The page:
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46 HELENA HANNINEN ogy. This does not mean that there was no rationale for choosing the particular tests used. Very often, however, the rationale can only be guessed. In the choice of tests, the first questions considered are the foBow- ing: What behavioral/neuropsychological functions are likely to be affected? Which tests are available for examining those functions? The answer to the second question yields, in principle, a wide selec- tion of relevant tests. To choose among them, further questions must be considered. Important criteria are (1) previous empirical evidence of the sensitivity of the tests with regard to the effect looked for; (2) other previous documentation of the test: its psychometric proper- ties, general population norms, documentation of its construct valid- ity, etc.; (3) suitability and acceptability of the tests for the subjects to be tested; and (4) costs and benefits of the tests: costs in terms of time, expertise, and equipment needed; benefits in terms of informa- tion provided by the method. The existing differences in test selection (Tables 1 and 2) reflect different answers to these questions or a different importance given to them. Most test series include measures of a wide area of behavioral functions. This indicates that the authors either expected the effects to be widespread and diffuse, or did not have specific expectations concerning the functions to be affected. It is also possible that they had such expectations, but wanted to sample a broader area of func- tion to be better able to circumscribe the effect. Some differences in the emphasis given to different functional areas were also found: some batteries emphasized psychomotor tasks; others, cognitive tests, or memory tests in particular. These differences seemed not to be related to the exposure agent under study, but rather to reflect differ- ent concepts of the nature of the neurotoxic syndromes in general. The tests chosen to measure different behavioral areas varied more than the general structure of the batteries. Some classic neuropsychological tests seem to be rather well-established general tools in behavioral toxicology, but there were also batteries that had very few common elements with the others, or none at all. One explanation is that the authors represented different branches of psychological research and preferred tests that best corresponded to their education and experi- ence. Moreover, the studies were conducted in different countries where different tests may have been available and well documented with general population norms, etc. It seems also that the previously established sensitivity of the test in regard to toxic effects was not considered equally important by all of researchers. Rather, the authors can be classified as conservative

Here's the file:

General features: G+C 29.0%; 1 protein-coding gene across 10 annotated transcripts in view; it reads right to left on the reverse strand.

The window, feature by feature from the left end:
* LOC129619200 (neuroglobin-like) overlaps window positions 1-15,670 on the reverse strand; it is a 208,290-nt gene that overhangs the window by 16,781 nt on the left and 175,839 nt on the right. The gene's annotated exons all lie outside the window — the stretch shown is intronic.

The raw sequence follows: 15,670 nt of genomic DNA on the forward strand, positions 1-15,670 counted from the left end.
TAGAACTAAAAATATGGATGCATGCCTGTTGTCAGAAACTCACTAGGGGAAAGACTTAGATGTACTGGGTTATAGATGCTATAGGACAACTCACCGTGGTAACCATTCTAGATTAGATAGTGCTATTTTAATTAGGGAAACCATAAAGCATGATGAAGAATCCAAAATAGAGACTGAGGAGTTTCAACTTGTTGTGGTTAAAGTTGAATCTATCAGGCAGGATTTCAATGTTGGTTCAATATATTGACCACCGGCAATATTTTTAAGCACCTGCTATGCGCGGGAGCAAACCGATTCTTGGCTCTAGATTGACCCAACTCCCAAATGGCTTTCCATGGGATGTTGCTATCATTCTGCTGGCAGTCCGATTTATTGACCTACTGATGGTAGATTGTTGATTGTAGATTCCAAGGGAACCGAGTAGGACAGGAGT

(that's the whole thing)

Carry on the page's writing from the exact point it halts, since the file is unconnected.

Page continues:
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METHODS IN BEHAVIORAL TOXICOLOGY 47 or progressive. The former prefer the "old" tests because there is previous documentation about their sensitivity and the possibility of comparing their results with earlier ones. At the same time, the users of these tests may be troubled by their weaknesses: question- able reliability, low acceptability by the subjects, laborious scoring, etc. The "progressive" authors, on the other hand, strive to introduce recent theoretical or methodological progress in different branches of psychology into the field of behavioral toxicology. Their problem is that in using new promising and potentially sensitive methods, they lose the possibility of comparing their results with early research. Also, in case of negative results, they have difficulty in deciding whether the exposure in question actually had no behavioral effect or whether the promising methods indeed were not sensitive enough to display them. Consideration of the population to be investigated is also neces- sary when selecting a test. The suitability of a test depends partly on the general educational level and culture of the subjects, and on the cultural and educational homogeneity of the subject group. In cul- turally and linguistically very heterogeneous populations the meth- odological choices are limited mainly to sensory and motor tests. Moreover, the practical circumstances of the study outlined by the study design, the testing facilities (particularly in field studies), and economic matters may strongly restrict methodological choices, mak- ing a wise test selection a real challenge. THE NEUROBEHAVIORAL CORE TEST BATTERY The Neurobehavioral Core Test Battery (NCTB) was designed by an expert group of the World Health Organization (WHO). It is in- tended for use in health hazard evaluations and field studies when the testing time is limited and the use of sophisticated equipment is not possible Johnson, 1987~. The seven tests included in the NCTB can also be recommended as common tests in more comprehensive test batteries, to allow comparison of results obtained by different research groups. The NCTB includes Pursuit Aiming for motor steadiness, Simple Reaction time for attention and response speed, Digit Symbol for perceptual motor speed, Santa Ana for manual dexterity, the Benton Visual Retention test for visual perception and memory, and the Digit Span test for auditory memory. The Profile of Mood States (McNair et al., 1981) is included as a measure of affect. When tests were chosen for the NCTB, special consideration was given to their appli- cability for examining working populations all over the world where